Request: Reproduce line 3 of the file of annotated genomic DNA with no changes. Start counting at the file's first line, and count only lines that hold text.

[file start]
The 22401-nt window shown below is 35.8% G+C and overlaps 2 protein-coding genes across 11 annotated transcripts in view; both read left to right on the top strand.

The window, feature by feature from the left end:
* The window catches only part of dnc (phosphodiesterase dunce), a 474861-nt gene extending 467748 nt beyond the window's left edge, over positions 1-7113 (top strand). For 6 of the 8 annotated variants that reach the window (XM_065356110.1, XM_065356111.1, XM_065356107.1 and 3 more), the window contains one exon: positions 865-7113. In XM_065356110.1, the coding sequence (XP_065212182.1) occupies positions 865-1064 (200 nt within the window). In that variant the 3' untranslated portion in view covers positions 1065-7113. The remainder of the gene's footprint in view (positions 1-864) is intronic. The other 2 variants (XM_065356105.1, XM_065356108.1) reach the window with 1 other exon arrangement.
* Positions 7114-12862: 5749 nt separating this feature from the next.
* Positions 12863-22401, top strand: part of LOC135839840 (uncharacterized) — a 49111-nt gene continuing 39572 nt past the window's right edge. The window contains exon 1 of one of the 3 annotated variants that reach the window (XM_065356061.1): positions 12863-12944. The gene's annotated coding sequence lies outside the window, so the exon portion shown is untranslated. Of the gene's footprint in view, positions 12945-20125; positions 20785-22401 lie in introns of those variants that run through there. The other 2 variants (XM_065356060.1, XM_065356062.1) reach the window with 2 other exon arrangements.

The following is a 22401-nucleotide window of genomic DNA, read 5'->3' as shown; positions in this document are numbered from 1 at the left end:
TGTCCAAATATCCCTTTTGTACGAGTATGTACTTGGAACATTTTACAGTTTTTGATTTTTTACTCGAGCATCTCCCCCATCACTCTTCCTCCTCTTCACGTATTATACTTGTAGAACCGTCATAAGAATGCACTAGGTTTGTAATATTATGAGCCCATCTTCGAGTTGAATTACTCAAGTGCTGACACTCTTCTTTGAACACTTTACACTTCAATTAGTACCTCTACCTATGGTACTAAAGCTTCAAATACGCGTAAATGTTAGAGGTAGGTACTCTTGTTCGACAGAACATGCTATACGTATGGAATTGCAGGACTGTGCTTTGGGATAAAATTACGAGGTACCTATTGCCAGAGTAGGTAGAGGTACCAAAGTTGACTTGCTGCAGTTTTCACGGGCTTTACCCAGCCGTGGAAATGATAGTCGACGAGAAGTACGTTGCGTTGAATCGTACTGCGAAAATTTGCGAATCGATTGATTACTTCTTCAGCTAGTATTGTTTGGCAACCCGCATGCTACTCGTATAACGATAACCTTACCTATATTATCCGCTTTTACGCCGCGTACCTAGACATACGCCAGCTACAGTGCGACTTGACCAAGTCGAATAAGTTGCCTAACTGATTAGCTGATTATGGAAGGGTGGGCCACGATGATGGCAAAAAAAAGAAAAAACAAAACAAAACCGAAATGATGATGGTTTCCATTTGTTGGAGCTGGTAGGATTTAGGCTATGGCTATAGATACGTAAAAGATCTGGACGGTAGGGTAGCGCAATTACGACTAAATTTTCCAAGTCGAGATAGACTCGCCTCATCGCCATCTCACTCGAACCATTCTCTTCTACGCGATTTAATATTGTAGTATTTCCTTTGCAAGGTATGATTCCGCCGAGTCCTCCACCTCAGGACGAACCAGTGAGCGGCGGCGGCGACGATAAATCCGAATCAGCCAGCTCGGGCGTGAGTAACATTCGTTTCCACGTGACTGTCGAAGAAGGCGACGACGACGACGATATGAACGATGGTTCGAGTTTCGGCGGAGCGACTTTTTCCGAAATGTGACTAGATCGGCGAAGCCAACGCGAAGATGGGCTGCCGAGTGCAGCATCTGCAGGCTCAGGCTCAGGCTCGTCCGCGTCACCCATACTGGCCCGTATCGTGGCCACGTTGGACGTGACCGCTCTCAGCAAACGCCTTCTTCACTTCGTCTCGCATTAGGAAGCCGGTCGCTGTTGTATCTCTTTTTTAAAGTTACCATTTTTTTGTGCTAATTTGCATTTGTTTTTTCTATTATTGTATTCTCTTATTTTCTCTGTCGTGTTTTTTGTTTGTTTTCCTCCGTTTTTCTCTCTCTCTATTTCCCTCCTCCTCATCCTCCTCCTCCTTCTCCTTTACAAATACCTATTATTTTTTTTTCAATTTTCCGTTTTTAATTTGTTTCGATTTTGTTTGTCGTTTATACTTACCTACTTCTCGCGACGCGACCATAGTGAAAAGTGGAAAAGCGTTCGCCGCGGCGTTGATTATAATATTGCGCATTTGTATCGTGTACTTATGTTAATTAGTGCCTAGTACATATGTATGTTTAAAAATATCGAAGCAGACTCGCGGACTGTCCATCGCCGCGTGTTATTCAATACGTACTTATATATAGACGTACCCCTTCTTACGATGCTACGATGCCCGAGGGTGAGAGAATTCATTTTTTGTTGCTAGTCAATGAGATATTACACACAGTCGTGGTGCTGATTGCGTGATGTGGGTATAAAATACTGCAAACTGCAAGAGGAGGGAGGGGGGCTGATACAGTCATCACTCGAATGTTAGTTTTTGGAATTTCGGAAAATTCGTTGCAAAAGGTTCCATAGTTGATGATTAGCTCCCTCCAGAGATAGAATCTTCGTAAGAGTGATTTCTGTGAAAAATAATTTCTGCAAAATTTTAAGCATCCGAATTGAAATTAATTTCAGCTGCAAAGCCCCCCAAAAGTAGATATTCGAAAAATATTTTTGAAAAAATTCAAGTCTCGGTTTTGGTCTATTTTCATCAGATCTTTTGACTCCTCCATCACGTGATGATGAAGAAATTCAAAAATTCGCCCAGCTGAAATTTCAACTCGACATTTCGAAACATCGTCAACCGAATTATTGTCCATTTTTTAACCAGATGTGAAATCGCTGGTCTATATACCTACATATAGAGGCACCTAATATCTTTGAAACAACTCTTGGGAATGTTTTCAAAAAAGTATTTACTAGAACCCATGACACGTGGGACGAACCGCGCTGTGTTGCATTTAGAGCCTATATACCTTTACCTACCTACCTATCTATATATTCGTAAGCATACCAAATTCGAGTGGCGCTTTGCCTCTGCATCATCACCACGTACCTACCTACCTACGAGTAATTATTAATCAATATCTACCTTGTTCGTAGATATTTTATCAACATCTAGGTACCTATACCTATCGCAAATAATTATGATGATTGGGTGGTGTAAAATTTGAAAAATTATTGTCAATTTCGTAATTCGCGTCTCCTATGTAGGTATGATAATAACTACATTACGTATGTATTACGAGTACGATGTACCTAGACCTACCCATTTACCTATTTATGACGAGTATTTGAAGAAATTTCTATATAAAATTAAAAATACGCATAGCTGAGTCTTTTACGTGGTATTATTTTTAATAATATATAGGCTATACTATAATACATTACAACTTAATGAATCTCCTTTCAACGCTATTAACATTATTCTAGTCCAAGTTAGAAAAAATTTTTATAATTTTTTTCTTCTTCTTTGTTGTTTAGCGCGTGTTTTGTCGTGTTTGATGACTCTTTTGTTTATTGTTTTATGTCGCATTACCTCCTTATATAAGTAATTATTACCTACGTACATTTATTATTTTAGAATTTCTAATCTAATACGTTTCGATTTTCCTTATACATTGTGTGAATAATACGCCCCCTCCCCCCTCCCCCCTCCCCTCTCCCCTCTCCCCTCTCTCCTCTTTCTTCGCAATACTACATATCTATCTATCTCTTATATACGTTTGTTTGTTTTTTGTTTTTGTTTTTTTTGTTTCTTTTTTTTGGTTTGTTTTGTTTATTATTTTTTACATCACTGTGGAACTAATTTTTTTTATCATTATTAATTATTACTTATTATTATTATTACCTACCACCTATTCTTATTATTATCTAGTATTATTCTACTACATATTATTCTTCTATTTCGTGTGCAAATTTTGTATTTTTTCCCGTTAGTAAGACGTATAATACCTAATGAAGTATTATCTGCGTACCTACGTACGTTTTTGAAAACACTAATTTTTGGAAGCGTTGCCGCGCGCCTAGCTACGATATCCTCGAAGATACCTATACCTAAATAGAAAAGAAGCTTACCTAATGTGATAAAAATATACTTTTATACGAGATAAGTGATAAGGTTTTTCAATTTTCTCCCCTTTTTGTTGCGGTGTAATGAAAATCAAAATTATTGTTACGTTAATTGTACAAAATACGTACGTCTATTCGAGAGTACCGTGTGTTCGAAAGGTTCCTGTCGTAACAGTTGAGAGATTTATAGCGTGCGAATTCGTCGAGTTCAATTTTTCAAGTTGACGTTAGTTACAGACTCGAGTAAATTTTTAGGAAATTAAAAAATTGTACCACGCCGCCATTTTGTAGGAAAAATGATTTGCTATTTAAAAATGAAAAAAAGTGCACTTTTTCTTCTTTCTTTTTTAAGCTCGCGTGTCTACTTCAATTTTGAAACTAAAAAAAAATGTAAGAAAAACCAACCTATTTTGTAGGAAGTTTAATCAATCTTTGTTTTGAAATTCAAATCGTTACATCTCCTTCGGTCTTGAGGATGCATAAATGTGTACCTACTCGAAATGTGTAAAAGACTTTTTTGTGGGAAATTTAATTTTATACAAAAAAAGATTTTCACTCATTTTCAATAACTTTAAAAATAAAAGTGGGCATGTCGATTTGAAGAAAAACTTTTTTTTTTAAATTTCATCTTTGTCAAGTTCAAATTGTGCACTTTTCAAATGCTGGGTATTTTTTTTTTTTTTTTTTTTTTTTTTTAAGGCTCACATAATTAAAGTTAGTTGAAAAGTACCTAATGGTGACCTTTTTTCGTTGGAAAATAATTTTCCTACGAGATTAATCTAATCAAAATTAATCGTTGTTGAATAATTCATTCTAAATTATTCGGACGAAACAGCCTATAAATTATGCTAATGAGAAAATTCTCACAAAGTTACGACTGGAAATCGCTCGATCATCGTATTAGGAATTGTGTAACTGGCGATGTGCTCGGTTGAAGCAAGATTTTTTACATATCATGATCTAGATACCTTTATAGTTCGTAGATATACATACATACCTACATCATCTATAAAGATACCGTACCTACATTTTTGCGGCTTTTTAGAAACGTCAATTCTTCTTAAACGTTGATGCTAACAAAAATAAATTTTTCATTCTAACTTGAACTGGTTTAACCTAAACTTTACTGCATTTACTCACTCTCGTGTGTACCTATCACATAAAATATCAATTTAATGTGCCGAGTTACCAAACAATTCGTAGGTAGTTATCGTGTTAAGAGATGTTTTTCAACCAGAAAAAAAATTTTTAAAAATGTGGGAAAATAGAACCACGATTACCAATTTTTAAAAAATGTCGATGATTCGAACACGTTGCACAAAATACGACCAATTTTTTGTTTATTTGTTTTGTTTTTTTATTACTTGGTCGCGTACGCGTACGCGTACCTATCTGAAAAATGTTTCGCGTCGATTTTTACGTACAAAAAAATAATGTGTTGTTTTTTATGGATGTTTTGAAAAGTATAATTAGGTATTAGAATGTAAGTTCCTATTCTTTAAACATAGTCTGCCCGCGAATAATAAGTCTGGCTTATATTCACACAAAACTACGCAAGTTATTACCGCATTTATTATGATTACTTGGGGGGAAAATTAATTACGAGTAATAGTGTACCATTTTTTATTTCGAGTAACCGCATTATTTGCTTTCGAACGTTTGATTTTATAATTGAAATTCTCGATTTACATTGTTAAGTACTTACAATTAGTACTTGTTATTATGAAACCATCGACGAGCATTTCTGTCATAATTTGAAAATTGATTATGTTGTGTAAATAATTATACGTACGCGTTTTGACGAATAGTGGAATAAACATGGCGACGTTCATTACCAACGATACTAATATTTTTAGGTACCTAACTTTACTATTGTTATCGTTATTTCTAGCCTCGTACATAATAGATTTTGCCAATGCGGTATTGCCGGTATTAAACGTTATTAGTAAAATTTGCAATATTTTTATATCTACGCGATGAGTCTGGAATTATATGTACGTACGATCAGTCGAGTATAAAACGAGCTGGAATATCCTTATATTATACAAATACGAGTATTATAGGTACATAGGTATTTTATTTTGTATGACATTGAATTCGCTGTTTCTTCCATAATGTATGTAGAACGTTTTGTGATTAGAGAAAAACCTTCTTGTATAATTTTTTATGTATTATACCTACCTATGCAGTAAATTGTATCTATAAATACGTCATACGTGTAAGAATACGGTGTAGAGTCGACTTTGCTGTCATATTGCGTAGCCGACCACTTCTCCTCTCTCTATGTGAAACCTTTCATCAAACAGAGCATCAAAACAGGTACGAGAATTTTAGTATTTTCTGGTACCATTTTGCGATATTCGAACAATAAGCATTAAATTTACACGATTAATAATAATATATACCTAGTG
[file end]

* The window catches only part of dnc (phosphodiesterase dunce), a 474861-nt gene extending 467748 nt beyond the window's left edge, over positions 1-7113 (top strand). For 6 of the 8 annotated variants that reach the window (XM_065356110.1, XM_065356111.1, XM_065356107.1 and 3 more), the window contains one exon: positions 865-7113. In XM_065356110.1, the coding sequence (XP_065212182.1) occupies positions 865-1064 (200 nt within the window). In that variant the 3' untranslated portion in view covers positions 1065-7113. The remainder of the gene's footprint in view (positions 1-864) is intronic. The other 2 variants (XM_065356105.1, XM_065356108.1) reach the window with 1 other exon arrangement.